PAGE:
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Dead Man Walking ... ?

Yeah but not but yeah but .. the short answer is – search me, guv. Some facts, however, are inescapable. Boris Johnson’s premiership is wrecked. And, as our Political Correspondent Peter Spencer reports, he knows as well as anyone it’s not a matter of if but when the daggers will plunge.

It’s starting to read like an Agatha Christie whodunnit. More baffling by the minute, but you always know Poirot will get there in the end.

After all, hardly anyone actually believes Bojo’s ‘no one told me it was a party’ line of defence.

What? Had he left his eyeballs in the office when he popped out into the garden?

The Daily Star’s been having fun mocking (sic) him up as Pinocchio, with an ever so long nose.

It even gave the Labour leader a chance, at Prime Minister’s Questions, to access his inner Marxist. Groucho, that is, not Karl.

The strong-arm tactics allegedly used by whips to force those who want to force anti-Johnson MP’s to lower the ante, look to be turning nastier still.

But it’s worth making two points here.

Whips whipping is not new. One-time top Labour minister Jack Straw recalls, as a newbie, one of these guys grabbing him by the naughty bits.

When he asked what he’d done wrong, the answer came back: ‘Nowt, but think what I’d do if you crossed me.’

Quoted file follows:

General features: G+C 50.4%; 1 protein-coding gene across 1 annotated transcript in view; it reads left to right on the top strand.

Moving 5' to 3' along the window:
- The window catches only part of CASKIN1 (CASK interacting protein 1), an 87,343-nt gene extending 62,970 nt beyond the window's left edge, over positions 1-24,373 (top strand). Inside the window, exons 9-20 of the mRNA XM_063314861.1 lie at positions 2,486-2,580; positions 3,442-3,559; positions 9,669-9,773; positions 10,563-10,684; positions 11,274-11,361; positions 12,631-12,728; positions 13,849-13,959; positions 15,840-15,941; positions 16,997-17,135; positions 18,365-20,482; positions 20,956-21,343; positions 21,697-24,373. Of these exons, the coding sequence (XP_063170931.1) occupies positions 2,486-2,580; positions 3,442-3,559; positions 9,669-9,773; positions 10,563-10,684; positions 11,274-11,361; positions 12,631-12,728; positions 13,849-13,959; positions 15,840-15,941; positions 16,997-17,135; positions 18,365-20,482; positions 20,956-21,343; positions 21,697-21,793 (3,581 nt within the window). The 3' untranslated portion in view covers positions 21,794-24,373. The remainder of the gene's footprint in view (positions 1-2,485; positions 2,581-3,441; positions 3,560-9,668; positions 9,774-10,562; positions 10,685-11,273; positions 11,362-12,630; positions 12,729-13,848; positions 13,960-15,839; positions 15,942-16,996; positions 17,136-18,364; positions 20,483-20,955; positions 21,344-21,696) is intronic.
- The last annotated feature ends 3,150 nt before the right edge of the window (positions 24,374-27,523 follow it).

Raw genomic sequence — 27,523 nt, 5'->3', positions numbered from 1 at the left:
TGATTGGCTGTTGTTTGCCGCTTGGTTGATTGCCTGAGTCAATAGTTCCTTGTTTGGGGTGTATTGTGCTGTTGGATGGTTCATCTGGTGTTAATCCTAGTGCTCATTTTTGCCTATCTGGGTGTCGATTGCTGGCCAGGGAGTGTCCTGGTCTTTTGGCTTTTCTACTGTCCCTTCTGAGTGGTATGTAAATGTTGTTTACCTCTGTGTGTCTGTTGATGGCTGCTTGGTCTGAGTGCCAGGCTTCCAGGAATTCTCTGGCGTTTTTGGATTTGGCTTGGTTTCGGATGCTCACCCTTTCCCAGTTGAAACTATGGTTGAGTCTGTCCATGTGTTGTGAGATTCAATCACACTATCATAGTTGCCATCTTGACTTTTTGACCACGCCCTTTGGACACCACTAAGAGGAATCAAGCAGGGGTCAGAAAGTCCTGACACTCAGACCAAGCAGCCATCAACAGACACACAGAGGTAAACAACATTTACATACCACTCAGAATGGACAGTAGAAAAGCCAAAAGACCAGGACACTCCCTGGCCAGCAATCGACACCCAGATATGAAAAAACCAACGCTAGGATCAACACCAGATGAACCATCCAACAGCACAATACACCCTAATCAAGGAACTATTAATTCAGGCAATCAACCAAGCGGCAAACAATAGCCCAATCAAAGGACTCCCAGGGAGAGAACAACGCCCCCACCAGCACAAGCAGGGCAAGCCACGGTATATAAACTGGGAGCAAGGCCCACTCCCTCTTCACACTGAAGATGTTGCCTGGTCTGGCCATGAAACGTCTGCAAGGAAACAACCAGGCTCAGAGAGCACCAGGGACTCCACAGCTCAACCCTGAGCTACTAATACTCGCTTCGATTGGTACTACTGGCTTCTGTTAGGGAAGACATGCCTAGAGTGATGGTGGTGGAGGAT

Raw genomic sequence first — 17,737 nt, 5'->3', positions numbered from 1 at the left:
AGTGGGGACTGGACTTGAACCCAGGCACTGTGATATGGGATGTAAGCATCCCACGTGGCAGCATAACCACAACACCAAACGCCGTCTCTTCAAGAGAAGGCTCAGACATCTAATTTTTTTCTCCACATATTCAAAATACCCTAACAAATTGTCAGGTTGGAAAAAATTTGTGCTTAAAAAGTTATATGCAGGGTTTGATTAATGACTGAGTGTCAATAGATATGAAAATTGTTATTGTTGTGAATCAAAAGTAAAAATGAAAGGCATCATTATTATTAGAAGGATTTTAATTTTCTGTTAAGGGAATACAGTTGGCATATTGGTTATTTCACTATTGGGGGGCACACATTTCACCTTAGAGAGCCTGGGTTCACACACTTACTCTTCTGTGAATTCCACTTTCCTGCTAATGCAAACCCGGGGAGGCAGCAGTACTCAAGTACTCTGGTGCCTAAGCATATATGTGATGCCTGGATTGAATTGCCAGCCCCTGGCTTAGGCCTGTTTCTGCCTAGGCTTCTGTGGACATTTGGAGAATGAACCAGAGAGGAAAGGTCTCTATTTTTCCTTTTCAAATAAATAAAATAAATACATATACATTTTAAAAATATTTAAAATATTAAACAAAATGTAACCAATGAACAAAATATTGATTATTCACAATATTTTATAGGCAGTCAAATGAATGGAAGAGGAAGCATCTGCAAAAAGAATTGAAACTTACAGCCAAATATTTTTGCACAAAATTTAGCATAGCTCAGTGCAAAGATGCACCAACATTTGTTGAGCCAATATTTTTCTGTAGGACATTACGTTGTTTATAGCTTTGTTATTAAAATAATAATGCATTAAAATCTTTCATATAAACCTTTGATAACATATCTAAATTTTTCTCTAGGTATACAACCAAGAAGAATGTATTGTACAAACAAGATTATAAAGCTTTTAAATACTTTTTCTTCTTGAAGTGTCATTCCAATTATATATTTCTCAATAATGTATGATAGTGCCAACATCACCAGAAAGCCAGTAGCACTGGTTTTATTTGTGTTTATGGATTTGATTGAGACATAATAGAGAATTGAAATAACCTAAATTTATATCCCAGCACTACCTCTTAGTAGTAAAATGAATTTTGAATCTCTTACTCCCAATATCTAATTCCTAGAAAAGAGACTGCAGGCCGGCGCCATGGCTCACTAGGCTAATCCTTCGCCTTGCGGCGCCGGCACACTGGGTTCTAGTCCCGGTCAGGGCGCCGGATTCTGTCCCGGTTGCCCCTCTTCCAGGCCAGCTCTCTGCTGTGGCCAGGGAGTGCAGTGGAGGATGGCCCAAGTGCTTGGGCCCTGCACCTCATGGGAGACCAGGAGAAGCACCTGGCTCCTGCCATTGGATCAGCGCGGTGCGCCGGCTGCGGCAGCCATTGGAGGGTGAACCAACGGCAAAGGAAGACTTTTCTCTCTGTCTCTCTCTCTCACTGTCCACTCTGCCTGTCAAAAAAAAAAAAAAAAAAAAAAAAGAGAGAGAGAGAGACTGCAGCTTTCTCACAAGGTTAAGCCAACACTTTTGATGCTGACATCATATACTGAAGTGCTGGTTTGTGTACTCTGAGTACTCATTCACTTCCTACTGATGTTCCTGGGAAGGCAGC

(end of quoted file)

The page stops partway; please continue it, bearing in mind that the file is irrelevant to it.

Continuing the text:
Also worth remembering many of the plotters are just as wet behind he ears. Only MP’s for a couple of years, and mostly absent thanks to the pandemic.

Against that, as they only got in thanks to traditional Labour voters from oop north defecting to the Conservatives, they’ve reason to be afraid. Very afraid.

Polling last week from JL Partners, whose founder used to research for Number Ten, suggested the Tories could lose almost all seats in the so-called red wall.

Hence what’s been termed the ‘Pork Pie Putsch’, following a gathering at the office of Alicia Kearns, MP for Rutland and Melton.

Melton is of course the home of that most adored delicacy, Mrs King’s Pork Pies. Food for thought, so to speak, for the boy who wanted to be ‘world king’.

On the other hand, there was a rebel named Lord Mowbray in Shakespeare’s play Henry Four, Part Two.

His response to the monarch’s promise, much like Johnson’s, to be a good boy from now on, was every bit as scornful. ‘It proceeds from policy, not love.’

However, maybe out of inexperience, (pork pie plotters take note), he got taken in by it, and ended up getting his head chopped off.